DL: How has the media impacted your career thus far?
MW: With the media, it's more of how you're going to divide your time. You can definitely make yourself accessible to the media, but at the same time you still have to be able to get your work in, and you have to be able to get your early work, to where the media isn't taking away from anything you're going to be able to do as a player.
DL: You were high school teammates, in Goose Creek, South Carolina, with Justin Smoak, who is beginning to get his own fair share of attention as an elite prospect these days. Do you and he ever share notes?
MW: I'll talk to Justin, occasionally, by text messaging in the offseason. We'll talk about it a bit, and he is going to be having it coming towards him, but he's got a good head on his shoulders. He's going to be a good player at this level when he gets here.
DL: Jim Rice, who is also a native of your home state, is being inducted into the Hall of Fame this weekend. What are your thoughts on his career?
MW: Any time you get a South Carolina guy going into the Hall of Fame, it's something special. You can sort of see the way that South Carolina baseball is coming around over the years. It's really growing and coming up. Me and Justin, and a lot of guys who came up with us, we sort of have to look back at the guys in the past, like the Jim Rices. Mookie Wilson was from South Carolina, too. Those guys sort of started baseball getting big in South Carolina.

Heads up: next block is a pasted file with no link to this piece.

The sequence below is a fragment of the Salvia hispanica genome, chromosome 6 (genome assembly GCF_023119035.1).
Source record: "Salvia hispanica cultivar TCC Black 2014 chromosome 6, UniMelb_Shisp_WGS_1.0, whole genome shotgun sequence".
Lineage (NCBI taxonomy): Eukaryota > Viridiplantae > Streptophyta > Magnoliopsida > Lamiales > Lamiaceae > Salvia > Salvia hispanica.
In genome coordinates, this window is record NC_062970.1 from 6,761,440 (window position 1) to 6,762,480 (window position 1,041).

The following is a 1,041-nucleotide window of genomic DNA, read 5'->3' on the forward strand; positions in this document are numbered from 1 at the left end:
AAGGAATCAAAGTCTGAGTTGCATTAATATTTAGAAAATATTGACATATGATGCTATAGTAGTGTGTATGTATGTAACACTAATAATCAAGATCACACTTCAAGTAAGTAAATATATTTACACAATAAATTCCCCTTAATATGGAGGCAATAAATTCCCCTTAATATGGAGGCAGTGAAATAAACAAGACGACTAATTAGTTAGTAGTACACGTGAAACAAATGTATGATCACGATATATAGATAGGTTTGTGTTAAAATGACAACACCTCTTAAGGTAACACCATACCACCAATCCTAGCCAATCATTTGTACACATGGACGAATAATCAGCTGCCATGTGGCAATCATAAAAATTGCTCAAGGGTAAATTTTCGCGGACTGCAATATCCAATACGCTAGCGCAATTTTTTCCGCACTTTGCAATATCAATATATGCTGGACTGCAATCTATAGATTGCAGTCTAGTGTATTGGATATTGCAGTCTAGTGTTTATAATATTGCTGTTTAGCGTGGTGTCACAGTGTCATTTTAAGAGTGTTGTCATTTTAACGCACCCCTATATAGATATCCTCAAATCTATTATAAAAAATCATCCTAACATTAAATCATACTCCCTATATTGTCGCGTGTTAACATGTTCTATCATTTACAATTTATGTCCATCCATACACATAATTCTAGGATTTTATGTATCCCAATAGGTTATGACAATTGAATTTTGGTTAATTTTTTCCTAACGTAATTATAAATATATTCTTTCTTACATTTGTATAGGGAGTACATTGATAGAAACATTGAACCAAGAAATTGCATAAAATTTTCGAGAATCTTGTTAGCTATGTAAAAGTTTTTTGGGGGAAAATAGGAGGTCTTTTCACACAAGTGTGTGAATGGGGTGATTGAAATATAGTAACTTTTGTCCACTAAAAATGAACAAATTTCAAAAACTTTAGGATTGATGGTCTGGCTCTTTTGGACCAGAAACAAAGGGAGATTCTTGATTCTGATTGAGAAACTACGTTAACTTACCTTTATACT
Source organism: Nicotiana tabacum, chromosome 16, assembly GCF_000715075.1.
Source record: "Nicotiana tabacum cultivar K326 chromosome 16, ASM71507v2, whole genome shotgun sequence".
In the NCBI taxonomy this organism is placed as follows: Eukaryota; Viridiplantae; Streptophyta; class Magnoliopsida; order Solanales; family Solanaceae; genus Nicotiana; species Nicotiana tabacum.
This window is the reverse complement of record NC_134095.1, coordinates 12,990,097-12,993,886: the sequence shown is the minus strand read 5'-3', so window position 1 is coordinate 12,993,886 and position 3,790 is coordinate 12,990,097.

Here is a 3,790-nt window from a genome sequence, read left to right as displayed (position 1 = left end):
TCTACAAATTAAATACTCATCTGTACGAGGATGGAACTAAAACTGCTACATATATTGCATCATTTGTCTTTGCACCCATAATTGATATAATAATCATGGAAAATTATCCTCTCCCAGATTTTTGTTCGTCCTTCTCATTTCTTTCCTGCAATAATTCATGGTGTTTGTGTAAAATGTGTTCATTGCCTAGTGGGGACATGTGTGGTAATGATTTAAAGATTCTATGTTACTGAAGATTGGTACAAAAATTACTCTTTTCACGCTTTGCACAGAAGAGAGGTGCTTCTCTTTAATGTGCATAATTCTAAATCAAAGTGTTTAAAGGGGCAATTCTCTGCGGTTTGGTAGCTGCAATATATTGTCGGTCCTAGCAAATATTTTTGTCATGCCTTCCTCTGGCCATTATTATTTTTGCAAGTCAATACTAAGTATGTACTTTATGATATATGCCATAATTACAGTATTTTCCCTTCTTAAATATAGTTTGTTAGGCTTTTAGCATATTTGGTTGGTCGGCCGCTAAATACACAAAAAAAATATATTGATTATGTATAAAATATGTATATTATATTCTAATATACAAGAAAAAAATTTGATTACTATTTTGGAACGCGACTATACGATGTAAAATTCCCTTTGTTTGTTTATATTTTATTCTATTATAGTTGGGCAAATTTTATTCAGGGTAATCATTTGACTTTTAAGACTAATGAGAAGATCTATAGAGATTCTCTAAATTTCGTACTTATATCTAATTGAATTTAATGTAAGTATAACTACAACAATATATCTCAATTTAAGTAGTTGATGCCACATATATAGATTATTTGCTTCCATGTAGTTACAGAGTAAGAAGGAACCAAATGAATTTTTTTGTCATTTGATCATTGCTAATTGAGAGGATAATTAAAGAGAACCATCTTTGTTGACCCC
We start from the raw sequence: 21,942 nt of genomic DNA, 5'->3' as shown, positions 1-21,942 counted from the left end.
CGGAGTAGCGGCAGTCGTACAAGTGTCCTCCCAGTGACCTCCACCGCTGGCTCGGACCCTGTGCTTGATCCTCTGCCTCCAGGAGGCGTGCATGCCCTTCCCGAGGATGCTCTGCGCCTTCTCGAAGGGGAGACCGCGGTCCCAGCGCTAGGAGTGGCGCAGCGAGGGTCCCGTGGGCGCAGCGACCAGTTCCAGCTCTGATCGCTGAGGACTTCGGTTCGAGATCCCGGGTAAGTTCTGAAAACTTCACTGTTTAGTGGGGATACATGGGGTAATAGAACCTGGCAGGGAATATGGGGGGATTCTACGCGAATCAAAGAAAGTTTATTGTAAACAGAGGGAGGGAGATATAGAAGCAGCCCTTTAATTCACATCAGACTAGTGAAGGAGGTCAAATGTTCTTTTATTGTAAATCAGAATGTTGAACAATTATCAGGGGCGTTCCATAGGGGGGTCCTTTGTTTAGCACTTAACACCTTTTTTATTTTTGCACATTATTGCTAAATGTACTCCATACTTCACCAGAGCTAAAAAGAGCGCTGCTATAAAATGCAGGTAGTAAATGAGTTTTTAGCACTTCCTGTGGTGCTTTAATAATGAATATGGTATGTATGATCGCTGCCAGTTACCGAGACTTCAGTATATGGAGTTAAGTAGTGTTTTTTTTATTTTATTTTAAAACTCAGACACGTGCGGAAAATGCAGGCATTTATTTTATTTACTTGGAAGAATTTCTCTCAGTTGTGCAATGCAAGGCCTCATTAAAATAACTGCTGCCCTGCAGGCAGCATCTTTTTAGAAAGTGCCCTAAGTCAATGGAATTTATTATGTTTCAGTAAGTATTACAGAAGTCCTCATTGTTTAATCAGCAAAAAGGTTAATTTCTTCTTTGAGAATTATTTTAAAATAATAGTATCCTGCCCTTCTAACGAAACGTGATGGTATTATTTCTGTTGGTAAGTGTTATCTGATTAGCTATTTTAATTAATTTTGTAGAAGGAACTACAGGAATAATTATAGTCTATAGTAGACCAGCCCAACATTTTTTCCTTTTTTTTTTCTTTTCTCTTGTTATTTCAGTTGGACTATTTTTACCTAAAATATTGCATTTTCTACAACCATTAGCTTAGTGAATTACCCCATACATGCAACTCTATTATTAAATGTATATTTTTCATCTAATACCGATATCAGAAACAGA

DL: Rice spent his entire career with the Red Sox. Do you ever think about what it would be like to spend your entire career with the Orioles?
MW: No, I don't worry about that. I'm just excited to be here right now. That's something that you really can't imagine, and nowadays you see how many guys change teams on a year-in, year-out basis. You can think about how it would be great to stay with one team for your whole career, and stay in one city, and get to know that city better than anywhere else, rather than moving here and then moving there, but that doesn't happen very much anymore.
DL: You've been compared to Jason Varitek, in large part because he also played at Georgia Tech, and a lot of people project you to be a better player. Do think that's fair, given the long career that he's had?